Here Is Vy Da Hamlet by Han Mac Tu

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Why aren't you back to Vy Hamlet
To watch the sun rising over the areca trees?
Whose garden is so lush in jade-like green
And bamboo leaves cover whose firm square face?

The wind and cloud each follows its own way;
The stream is cheerless, the corn flowers sway.
And that boat moored in yond moonlight river
Can it lug its load of moon back tonight?

I dream of one so far away, oh far away;
Your dress is so pure white it's hard to recognize;
Here fog and smoke obscure so much of the landscape.
How could one tell who is the passionate lover?



by Han Mac Tu (*)



(*) Han Mac Tu [September 22, 1912 - November 11, 1940]

Here Is Vy Da Hamlet by Han Mac TuHàn Mặc Tử was a Vietnamese poet. He was born Nguyễn Trọng Trí, at Lệ Mỹ Village, Đồng Hới District, Quảng Bình Province.[1] His pen names included: Minh Duệ, Phong Trần, Lệ Thanh, and finally Hàn Mặc Tử,[2] by which name is known today. He grew up in a poor family, his father having died when he was young. He showed poetic talent at a young age. When he met Phan Bội Châu, he received encouragement and praise that made him well-known.[2] He contracted leprosy in 1937, and was finally hospitalized at Quy Hòa Hospital in September 1940, where he died two months later.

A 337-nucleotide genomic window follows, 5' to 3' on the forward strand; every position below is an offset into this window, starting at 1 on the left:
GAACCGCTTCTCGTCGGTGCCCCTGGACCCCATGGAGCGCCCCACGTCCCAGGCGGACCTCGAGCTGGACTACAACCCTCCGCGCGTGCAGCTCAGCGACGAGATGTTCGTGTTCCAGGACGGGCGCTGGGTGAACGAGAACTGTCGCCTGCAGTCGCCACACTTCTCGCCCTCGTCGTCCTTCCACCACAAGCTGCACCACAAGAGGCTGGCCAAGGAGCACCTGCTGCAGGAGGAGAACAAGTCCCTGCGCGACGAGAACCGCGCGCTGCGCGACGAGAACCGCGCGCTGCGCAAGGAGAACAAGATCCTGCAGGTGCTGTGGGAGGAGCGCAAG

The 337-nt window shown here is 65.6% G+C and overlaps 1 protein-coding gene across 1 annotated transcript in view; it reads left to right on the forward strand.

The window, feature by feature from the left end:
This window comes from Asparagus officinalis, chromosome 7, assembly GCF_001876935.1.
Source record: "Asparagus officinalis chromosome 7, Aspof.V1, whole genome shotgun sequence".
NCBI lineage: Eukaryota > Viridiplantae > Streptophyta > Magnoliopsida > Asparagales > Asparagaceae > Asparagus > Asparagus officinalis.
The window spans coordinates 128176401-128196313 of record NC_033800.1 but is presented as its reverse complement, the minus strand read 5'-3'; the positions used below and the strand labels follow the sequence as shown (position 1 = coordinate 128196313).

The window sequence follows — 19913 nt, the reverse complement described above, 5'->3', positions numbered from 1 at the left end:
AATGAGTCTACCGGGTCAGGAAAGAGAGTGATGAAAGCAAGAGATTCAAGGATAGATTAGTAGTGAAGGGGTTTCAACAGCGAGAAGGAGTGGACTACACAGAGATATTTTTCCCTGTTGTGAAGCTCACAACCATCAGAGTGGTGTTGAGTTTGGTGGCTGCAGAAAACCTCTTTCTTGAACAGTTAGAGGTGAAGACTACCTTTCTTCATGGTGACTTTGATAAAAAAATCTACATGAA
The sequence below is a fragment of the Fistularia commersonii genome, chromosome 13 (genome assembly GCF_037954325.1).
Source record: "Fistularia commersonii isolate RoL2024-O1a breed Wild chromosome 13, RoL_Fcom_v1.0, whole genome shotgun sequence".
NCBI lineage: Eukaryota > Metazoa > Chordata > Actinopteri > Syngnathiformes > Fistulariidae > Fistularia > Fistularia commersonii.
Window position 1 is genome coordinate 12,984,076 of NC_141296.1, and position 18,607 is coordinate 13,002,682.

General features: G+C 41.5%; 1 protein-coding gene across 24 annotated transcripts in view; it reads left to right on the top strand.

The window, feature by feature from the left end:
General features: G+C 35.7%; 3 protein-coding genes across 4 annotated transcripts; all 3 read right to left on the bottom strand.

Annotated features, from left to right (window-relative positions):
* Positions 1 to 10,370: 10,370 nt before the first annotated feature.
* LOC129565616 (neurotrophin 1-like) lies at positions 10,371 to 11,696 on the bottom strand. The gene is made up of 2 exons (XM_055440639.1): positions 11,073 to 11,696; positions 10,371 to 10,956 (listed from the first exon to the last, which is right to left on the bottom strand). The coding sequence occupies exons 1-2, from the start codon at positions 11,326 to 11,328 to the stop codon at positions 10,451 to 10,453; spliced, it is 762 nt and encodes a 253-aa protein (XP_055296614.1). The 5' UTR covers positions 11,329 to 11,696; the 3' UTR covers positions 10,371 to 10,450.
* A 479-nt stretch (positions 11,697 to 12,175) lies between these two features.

His many poems addressed to real or fictive women - in the manner of Giacomo Leopardi in the West, for example - remain popular, and he is known as a love poet in Vietnam. His poems on folk subjects are also well-known.




Hàn Mặc Tử's early poems - praised by Phan Bội Châu - are famous for their purity of diction and form, and show him to be a fluent Classicist with a strong interest in realistic subjects. Subsequently, his poetry showed the influence of French Symbolism, and after he fell sick, became increasingly violent and despondent. Personal despair combined with the search for poetic novelty led him to found the short-lived "Disordered" (Loạn) or "Mad" (Ðiên) school of poetry. More than a love poet, Hàn Mặc Tử was a Modernist, who sought to fuse, in a new poetic language, disparate traditions and experiences. Beginning with poems that refreshed the Classical tradition, he went on to absorb the French influence, which he directed toward the turbulence of his own painful history. His language, increasingly tortured, remained both Classical and innovative throughout; and though a Catholic, he made frequent use of Buddhist ideas and imagery.

From Wikipedia, the free encyclopedia



  1. Cung Giu Nguyên (1955). "Contemporary Vietnamese Writing". Books Abroad (University of Oklahoma) 29 (1): 19–25. doi:10.2307/40093803. JSTOR 40093803.
  2. a b "Vietnamese Literature". Retrieved 31 March 2011>.